The Detroit Lions were compelled on Wednesday to issue late-night statements of support from team owner Martha Firestone Ford, general manager Bob Quinn and team president Rod Wood following the unearthing of an indictment of new head coach Matt Patricia from an incident that allegedly occurred 22 years ago.

Patricia also issued his own statement in defense of charges that were raised against him at the time by a woman who said that Patricia, then 21 years old, and another Rensselaer Polytechnic Institute football player “burst” into her South Padre Island, Texas hotel room and took turns sexually assaulting her.

On Thursday, Patricia, 43, faced the media on the matter, first reading a prepared statement and then answering a handful of questions on what happened more than two decades ago. The whole thing lasted about eight minutes.

“I am here to defend my honor and clear my name,” Patricia said. “Twenty-two years ago, I was falsely accused of something very serious … very serious allegations. There were claims made about me that never happened.”

The report was dug up by the Detroit News. The case was never tried. A Texas grand jury indicted Patricia and his teammate on an aggravated sexual assault charge — a felony — in August 1996. Although a trial was scheduled for late January 1997, the accuser opted not to testify, saying she didn’t believe she could “face the pressure and stress of a trial.”

No victim to testify, no case. The prosecutor dropped it.

The file went into a large file cabinet and gathered dust for more than two decades. In that time, Patricia went from undersized, unknown college offensive linemen to a man now considered one of the bright, young defensive minds in the NFL.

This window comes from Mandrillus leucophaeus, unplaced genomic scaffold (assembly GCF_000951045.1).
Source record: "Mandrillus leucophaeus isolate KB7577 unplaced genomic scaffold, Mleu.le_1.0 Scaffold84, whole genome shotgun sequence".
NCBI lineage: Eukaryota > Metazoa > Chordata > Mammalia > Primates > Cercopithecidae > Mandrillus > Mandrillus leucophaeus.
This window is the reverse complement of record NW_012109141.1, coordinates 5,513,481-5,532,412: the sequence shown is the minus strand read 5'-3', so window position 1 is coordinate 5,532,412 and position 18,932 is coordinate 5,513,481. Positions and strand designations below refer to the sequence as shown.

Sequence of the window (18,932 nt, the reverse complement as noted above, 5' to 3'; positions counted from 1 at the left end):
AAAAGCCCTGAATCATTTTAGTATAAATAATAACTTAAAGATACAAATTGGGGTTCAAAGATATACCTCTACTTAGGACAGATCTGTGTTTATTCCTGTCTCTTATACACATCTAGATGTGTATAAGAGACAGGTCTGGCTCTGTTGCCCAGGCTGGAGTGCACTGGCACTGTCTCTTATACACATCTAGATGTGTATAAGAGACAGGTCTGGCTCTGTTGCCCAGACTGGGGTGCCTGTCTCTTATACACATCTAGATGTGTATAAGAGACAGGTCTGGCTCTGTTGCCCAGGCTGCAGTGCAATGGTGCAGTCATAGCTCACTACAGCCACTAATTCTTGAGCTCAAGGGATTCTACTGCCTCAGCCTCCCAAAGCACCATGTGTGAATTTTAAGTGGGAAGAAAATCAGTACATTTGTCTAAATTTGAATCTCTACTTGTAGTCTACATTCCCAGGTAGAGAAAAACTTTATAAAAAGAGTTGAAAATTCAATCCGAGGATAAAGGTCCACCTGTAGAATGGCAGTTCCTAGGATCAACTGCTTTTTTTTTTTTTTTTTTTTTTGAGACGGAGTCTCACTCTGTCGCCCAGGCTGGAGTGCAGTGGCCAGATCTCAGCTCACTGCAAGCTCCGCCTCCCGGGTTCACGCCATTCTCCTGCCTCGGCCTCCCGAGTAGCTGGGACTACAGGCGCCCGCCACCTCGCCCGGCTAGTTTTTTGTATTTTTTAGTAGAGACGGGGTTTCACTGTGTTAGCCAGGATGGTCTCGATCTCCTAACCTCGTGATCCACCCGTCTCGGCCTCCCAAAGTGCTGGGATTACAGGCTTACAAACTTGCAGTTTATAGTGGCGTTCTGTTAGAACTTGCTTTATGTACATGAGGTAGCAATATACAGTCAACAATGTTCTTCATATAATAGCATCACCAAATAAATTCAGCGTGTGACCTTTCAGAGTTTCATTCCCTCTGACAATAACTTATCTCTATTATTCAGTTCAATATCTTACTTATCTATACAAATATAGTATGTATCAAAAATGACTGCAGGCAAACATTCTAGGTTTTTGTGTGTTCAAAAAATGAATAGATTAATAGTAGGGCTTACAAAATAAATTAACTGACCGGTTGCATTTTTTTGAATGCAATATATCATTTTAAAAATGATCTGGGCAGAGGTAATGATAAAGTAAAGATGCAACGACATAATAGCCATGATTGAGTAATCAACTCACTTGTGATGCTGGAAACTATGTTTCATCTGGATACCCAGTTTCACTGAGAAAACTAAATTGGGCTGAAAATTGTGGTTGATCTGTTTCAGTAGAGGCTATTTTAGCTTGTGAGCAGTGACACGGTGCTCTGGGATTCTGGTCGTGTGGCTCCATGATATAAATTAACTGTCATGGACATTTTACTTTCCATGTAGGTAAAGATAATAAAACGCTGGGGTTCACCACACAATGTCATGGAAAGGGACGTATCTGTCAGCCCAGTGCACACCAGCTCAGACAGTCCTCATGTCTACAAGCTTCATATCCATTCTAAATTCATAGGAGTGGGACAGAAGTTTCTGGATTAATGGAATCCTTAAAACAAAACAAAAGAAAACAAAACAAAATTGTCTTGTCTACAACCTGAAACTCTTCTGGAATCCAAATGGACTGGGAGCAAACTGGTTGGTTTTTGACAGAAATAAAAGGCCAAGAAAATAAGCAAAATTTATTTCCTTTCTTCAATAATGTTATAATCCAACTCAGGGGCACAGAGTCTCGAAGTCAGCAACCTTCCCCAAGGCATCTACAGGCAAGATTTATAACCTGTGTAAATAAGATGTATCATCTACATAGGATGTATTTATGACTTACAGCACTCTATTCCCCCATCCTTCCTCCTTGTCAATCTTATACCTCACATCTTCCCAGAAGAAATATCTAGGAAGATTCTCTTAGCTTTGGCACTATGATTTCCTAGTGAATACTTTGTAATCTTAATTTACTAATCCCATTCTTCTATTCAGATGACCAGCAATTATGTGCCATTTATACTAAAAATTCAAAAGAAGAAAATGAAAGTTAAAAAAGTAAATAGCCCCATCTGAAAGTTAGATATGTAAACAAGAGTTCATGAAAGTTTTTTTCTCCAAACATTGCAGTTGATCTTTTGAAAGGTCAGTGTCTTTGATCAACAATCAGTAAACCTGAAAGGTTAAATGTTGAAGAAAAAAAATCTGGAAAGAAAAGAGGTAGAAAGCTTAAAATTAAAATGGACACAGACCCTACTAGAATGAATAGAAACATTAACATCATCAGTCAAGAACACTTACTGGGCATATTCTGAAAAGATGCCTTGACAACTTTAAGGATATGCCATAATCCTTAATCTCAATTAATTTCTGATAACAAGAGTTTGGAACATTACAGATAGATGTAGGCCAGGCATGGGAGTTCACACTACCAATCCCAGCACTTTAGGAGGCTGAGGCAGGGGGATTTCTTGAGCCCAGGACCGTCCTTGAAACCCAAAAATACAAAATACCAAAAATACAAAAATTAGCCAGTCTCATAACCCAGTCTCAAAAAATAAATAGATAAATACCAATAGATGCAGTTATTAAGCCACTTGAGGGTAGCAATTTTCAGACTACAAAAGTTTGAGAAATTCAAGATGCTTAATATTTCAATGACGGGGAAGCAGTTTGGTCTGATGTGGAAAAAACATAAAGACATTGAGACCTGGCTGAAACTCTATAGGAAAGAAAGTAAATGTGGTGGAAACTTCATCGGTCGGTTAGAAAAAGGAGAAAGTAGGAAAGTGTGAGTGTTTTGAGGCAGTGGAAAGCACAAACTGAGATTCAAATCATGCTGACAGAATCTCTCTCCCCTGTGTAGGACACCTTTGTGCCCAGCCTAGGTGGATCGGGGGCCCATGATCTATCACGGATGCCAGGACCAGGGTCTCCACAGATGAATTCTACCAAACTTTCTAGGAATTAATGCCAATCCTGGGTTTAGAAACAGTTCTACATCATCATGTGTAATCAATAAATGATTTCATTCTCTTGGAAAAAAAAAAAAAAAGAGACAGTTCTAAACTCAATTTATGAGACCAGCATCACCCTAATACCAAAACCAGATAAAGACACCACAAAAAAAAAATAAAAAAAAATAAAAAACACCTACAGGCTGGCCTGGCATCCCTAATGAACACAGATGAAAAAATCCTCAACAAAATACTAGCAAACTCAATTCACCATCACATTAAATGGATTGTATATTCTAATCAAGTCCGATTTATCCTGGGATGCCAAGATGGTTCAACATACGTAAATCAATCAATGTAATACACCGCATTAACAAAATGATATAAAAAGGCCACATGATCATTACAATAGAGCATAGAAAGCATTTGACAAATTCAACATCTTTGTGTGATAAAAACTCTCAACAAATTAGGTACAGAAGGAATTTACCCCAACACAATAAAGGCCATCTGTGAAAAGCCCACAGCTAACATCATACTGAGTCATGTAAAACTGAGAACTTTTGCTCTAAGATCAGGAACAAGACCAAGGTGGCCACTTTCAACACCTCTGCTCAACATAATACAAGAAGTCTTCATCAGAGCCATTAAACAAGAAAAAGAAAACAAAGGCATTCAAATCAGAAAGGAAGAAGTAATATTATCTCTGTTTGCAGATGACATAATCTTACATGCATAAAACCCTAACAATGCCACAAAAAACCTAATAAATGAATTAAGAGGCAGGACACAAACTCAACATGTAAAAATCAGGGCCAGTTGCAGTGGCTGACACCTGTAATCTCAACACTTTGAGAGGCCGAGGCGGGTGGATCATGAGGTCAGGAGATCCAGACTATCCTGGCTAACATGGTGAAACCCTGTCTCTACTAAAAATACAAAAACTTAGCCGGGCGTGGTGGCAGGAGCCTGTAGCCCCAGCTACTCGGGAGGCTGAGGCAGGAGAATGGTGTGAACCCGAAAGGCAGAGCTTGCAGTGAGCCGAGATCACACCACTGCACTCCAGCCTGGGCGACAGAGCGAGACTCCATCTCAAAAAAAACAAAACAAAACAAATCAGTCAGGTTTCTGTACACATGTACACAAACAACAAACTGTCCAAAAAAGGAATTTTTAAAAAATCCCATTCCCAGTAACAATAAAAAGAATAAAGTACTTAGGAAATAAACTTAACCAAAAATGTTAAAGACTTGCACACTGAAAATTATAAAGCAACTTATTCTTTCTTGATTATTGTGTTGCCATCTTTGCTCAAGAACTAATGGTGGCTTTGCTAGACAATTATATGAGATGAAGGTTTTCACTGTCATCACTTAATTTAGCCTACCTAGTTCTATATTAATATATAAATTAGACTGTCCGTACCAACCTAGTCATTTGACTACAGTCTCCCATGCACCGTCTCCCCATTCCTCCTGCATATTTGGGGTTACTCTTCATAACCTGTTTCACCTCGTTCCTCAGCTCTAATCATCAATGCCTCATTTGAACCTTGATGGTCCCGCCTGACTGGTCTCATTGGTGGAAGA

Patricia indicated Thursday that he first addressed the Lions’ players prior to speaking with the media and assured them he was innocent of those charges and that he was indeed their unquestioned leader, backed by the organization’s full support.

“I am 100 percent the coach of the Detroit Lions,” Patricia said.

The first-year head coach, who spent the previous 14 seasons as an assistant with the New England Patriots, said questions about the incident in 1996 never arose in any interviews he’s had over the years. Patricia earned a Bachelor of Science in Aeronautical Engineering from RPI in 1996, graduating shortly after his spring-break trip took place.

He also interviewed for engineering jobs outside of football and worked for two years as an application engineer with Hoffman Air & Filtration Systems in East Syracuse, New York, receiving other job offers in the field before deciding he wanted to get back into football — first as a defensive line coach at Amherst in 1999, then with Syracuse in 2001 before joining Bill Belichick’s staff in 2004.

Wood said the Lions did a “complete background check” on Patricia in their vetting of him as a candidate for the job but admitted that their digging “was limited to employment matters only” and did not go beyond looking for “criminal matters that don’t result in a conviction or a plea agreement.”

Patricia affirmed on Thursday that no one in the Lions’ organization knew about the charges or the incident and that he was not untruthful in any statements he gave while being interviewed, including whether he was ever arrested. Whether Patricia should have proactively mentioned the incident and the charges to the team when he was interviewed — or even after he was hired — is another debate altogether.